Rent law under review

Gamal Essam El-Din , Thursday 17 Feb 2022

Attempts are underway to strike a balance between the interests of tenants and owners of residential and non-residential units

Rent law under  review
An amended legislation will allow for gradual increases in cheap old rents

A joint parliamentary-government committee has been formed to amend the landlord-tenant relationship law, says Ahmed Al-Sigini, chairman of the House of Representatives’ Local Administration Committee.

“A preliminary meeting including parliamentary and government representatives was held earlier this month to review the current law which dates from the 1960s,” revealed Al-Sigini.

The joint committee includes 10 members — six MPs/senators, and four government officials. In addition to Al-Sigini, the MPs are Ashraf Rashad of the majority Mostaqbal Watan Party; Ibrahim Al-Heneidi, chairman of the Legislative and Constitutional Affairs Committee; Emad Saad Hammouda, chairman of the Housing Committee; Khaled Mahmoud Said, chairman of the Senate’s Housing, Local Administration, and Transport Committee, and Abdallah Al-Assar, chairman of the Senate’s Legislative and Constitutional Affairs Committee. The government representatives are Minister of Justice Omar Marawan; Minister of Local Development Mahmoud Shaarawi; Minister of Housing Assem Al-Gazzar; and chairman of the Cabinet’s Council of Advisors Sherif Al-Shazli.

According to Al-Sigini, the committee’s goal is to strike a balance between tenants’ and landlords’ interests.

“In changing the old housing rents law, the committee will observe the rulings and principles issued by the Supreme Constitutional Court in this respect. One of those rulings is that rent contracts cannot be perpetual and must change every now and then to reflect inflation.”

Al-Sigini also said committee members agreed that any change to the law could not be dramatic. “Any changes should be gradual, avoiding dramatic hikes that could stir social unrest and which would prove difficult for large numbers of families.”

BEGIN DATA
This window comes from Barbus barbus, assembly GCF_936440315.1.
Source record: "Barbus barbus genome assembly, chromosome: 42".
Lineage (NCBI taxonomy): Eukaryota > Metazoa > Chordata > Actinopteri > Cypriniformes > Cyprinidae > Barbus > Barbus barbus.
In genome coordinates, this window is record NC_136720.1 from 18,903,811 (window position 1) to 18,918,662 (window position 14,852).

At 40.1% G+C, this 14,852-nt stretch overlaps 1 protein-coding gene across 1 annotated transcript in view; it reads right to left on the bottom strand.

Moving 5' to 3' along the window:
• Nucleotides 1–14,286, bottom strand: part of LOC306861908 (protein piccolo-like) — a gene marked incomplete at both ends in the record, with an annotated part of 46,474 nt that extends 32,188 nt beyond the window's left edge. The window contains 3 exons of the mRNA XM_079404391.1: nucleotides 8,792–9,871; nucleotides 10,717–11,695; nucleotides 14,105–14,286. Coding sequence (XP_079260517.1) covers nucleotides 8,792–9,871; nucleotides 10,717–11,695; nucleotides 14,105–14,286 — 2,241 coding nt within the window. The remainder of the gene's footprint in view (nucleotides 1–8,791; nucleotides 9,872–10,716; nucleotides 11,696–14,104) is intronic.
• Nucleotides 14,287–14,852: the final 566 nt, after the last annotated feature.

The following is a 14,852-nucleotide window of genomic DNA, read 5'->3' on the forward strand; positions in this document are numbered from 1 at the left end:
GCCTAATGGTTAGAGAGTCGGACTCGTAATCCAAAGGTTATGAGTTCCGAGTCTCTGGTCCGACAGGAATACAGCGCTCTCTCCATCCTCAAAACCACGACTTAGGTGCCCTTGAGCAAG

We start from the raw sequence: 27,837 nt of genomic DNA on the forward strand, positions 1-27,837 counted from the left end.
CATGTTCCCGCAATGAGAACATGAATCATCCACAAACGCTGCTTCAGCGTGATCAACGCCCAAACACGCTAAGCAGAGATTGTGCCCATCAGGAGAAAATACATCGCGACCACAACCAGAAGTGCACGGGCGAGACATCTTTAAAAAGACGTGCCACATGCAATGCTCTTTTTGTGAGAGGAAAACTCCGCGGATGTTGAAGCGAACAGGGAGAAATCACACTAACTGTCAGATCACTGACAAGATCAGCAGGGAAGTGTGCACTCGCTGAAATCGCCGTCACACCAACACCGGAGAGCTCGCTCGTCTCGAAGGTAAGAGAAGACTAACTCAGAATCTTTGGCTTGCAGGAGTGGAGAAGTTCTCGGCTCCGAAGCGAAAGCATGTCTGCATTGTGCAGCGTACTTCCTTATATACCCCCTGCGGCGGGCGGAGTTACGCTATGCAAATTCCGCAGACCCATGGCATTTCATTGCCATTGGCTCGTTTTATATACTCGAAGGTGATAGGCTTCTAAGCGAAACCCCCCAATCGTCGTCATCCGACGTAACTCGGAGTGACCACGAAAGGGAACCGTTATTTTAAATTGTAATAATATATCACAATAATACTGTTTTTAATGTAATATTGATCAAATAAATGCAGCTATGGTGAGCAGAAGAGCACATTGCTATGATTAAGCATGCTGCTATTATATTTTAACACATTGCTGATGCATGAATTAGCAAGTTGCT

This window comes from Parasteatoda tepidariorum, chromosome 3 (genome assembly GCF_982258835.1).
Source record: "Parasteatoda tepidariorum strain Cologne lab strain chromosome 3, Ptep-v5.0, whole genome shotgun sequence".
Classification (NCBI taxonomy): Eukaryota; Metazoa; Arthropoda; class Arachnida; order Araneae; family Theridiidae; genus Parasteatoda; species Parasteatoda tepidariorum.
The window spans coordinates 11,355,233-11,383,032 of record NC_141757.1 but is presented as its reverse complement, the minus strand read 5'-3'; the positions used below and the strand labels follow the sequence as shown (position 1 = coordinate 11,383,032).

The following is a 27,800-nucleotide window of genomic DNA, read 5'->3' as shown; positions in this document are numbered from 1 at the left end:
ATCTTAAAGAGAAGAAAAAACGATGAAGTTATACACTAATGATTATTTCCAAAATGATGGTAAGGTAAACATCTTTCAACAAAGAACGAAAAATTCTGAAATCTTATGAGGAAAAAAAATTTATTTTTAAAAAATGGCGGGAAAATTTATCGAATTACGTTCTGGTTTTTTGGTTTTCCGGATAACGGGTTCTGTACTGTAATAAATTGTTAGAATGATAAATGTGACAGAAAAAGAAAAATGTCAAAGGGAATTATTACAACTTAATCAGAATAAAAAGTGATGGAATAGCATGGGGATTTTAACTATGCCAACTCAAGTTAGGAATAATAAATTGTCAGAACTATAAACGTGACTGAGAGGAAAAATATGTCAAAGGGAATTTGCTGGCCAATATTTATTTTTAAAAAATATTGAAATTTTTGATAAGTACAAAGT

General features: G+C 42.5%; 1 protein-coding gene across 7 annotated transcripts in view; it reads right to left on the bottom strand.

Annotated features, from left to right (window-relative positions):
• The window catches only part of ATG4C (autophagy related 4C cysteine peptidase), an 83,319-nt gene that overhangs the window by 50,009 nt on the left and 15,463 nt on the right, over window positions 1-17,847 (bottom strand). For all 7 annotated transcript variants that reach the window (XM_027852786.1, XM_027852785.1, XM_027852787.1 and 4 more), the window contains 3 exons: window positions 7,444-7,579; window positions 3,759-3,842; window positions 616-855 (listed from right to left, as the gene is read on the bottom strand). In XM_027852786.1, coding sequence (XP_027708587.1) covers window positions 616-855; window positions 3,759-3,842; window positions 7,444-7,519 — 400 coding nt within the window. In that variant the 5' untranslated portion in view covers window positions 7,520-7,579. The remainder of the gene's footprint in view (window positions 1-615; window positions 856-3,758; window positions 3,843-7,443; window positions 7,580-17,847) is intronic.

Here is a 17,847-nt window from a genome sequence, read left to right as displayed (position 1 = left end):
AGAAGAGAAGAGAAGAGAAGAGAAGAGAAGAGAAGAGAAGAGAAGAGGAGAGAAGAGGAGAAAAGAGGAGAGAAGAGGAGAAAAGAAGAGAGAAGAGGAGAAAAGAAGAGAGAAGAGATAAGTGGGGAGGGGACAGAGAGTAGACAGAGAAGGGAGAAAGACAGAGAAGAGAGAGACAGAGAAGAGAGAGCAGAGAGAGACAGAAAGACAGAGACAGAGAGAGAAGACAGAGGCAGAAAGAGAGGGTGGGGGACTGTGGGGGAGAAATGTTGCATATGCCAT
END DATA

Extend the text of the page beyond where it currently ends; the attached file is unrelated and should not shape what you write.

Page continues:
Committee members have also proposed that when the law is changed the government should make subsidised housing apartments available for sale.

“Newly married couples and young people who live in old rent housing units and who might decide to leave these units once the new law is passed could find the subsidised apartments a more affordable alternative,” said Al-Sigini.

The 10-member joint committee will meet next Saturday at the headquarters of the Justice Ministry to start drafting the new law.

Following a cabinet meeting on 10 February, Prime Minister Mustafa Madbouli said the government was currently engaged in seeking solutions to the many problems it had inherited, with the infringements on agricultural land, and the old housing rent law, at the top of the list.

He added that the government was coordinating with the House of Representatives and the Senate in a bid to draft a new law to secure a balanced relationship between tenants and landlords. The amended legislation will allow for gradual increases in rents.

Al-Sigini said tenants could feel assured that they will not be evicted from their homes, and that landlords will be reassured that they will be receiving fair returns for their property.

Cabinet Spokesperson Nader Saad said in a TV interview on 12 February that even if the new law led to some tenants being evicted, they would not be left homeless. “The joint committee agreed with Prime Minister Mustafa Madbouli that the government will provide evicted tenants with alternative housing units at subsidised prices,” said Saad.

The government is gathering information on old rents of both residential and non-residential units.

“I want to make it clear that we are working on two fronts — the rents of residential and non-residential units — but there will be a transitional period for each law before it goes into effect,” said Saad.

He added that for residential units the transitional period could extend to two years, but for non-residential it will likely be shorter.

Bahaaeddin Abu Shoka, Wafd Party chairman, said the old rent law was not being changed solely in response to complaints voiced by landlords. “The Supreme Constitutional Court has issued two rulings on the subject. The first states that the perpetuation of rent contracts is unconstitutional; the second that only first degree relatives of deceased tenants can inherit the contracts of old rent units, and that the contract expires when the first degree relative dies,” said Abu Shoka.

The current law strips landlords of any meaningful power to raise rents or evict tenants, leading to situations where apartments worth millions of Egyptian pounds on the open market make next to nothing for their owners.

“Luxurious flats in high-class districts in Cairo like Garden City and Zamalek and worth millions of Egyptian pounds are rented for prices as low as LE5 to LE20 per month,” said Abu Shoka.

“If passed, the new law will give landlords an opening to evict old renters, whether they are individuals, government agencies, embassies, clubs, companies, or other entities.”

*A version of this article appears in print in the 17 February, 2022 edition of Al-Ahram Weekly.

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